The Subtle Art of Capturing Movement - Dance Photography Series With Meghna Bhalla | The Dance Bible
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The Subtle Art Of Capturing Movement - Dance Photography Series With Meghna Bhalla


We learnt a little about Meghna Bhalla’s subtle art of capturing movement through 7 quick questions:


What attracted you to the niche of dance photography?

Dance is something that I’ve absolutely loved since I was a kid and photography has always been a part of who I am. My family gifted me my first film camera when I was a kid and all I would do was literally, photograph everything and everyone around me and now I have an entire cabinet full of albums filled with developed photographs from back in the day. This was well before the digital camera age hit the market.

Then, as time progressed, I upgraded to a digital camera, around 2009 when I used to learn jazz at The Danceworx Mumbai, Bandra studio and absolutely loved to click pictures of my fellow batchmates warming up and my teachers Jaison Mathew and Akshat Sharma. My love for dance and excitement made Jaison Sir ask me to click pictures of one of the company rehearsals to see what I can do and then well, there has been no looking back since. Presently, I've had the chance to work with some of the most amazing artists in the scene, Rajat Bakshi and Ms. Sheriff, two people who in the last 4 years have transformed my work and artistry and continue to do so. Rajat Bakshi Sir is one person whose vision continues to evolve me everyday!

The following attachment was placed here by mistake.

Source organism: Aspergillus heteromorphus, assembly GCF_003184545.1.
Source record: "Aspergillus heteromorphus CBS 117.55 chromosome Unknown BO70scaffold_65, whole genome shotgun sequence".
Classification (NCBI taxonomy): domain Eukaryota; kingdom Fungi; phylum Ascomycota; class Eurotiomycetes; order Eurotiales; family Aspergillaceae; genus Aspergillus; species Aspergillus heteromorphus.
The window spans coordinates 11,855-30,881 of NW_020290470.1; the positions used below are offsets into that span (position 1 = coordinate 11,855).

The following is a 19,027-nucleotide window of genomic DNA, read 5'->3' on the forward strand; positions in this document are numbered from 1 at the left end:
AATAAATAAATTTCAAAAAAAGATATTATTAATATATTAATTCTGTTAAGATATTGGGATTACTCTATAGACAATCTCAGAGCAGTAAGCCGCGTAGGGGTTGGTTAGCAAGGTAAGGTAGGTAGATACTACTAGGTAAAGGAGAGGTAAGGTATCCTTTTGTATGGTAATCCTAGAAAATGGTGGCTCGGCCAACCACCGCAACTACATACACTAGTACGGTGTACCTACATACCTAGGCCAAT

Being able to mix the two things that I loved so much gave me a rush like nothing else ever has. Movement fascinates me, the patterns created in the process when the energy thrown and the vibe it creates is something that shocks me and leave me in awe every single time even if I’m watching something repeatedly. Being able to capture the essence of movement and the attempt to showcase it in its truest purest form is what attracted me to it.


What kind of lens and gear do you prefer to use while capturing dance?

For me I’ve always been a canon loyalist, I usually work with a Canon 5D Mark 3 ( however, an upgrade is on its way, haha) with a wide angle lens, usually I work with a canon 16 - 35mm f 2.8 or a 24 - 105mm f4 sometimes throw in a 50mm 1.8 along side my canon for the past few months I also always have my go pro hero 6 with me to add that extra edge, I feel the company and cameras have a lot to offer to capture movement.


Do you like shooting moving targets or stand stills more?

I love capturing dancers in movement, it's a welcome challenge and pushes for me to document subjects that are in constant movement, its a rush.


Do you prefer indoor or outdoor shoots? What is it that you like more about them ?

In all honesty, I cannot possibly pick one over the other. I love both equally. When it comes to an outdoor set up, it teaches you to work fast and make the most of what you have which offers you a different perspective with regards to using your environment and surroundings in the best way possible and to make it compliment and enhance the dancer because a dance shoot is first about the showcasing the dancer and their absolute best capability. I've been a BMM student back and for us ‘ultimate jugaad’ is one thing that is a constant moto.